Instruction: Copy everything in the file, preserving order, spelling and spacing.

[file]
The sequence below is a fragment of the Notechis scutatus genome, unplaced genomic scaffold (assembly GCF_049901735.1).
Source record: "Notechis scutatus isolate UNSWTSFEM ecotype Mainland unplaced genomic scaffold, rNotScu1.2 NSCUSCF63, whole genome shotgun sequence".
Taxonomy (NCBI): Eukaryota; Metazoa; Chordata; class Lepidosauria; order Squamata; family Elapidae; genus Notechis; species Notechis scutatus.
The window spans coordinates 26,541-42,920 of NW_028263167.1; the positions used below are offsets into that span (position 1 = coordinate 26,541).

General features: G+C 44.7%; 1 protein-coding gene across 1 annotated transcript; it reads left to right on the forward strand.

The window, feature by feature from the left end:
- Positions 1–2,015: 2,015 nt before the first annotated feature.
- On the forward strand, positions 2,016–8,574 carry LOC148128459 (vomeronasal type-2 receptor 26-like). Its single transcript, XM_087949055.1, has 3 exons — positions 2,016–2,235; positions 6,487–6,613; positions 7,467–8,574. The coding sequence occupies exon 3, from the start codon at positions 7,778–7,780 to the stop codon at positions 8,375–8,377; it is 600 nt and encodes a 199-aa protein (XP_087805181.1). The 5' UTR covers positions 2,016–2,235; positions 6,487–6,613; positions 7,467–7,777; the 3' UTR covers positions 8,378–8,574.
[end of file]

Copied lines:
The sequence below is a fragment of the Notechis scutatus genome, unplaced genomic scaffold (assembly GCF_049901735.1).
Source record: "Notechis scutatus isolate UNSWTSFEM ecotype Mainland unplaced genomic scaffold, rNotScu1.2 NSCUSCF63, whole genome shotgun sequence".
Taxonomy (NCBI): Eukaryota; Metazoa; Chordata; class Lepidosauria; order Squamata; family Elapidae; genus Notechis; species Notechis scutatus.
The window spans coordinates 26,541-42,920 of NW_028263167.1; the positions used below are offsets into that span (position 1 = coordinate 26,541).

General features: G+C 44.7%; 1 protein-coding gene across 1 annotated transcript; it reads left to right on the forward strand.

The window, feature by feature from the left end:
- Positions 1–2,015: 2,015 nt before the first annotated feature.
- On the forward strand, positions 2,016–8,574 carry LOC148128459 (vomeronasal type-2 receptor 26-like). Its single transcript, XM_087949055.1, has 3 exons — positions 2,016–2,235; positions 6,487–6,613; positions 7,467–8,574. The coding sequence occupies exon 3, from the start codon at positions 7,778–7,780 to the stop codon at positions 8,375–8,377; it is 600 nt and encodes a 199-aa protein (XP_087805181.1). The 5' UTR covers positions 2,016–2,235; positions 6,487–6,613; positions 7,467–7,777; the 3' UTR covers positions 8,378–8,574.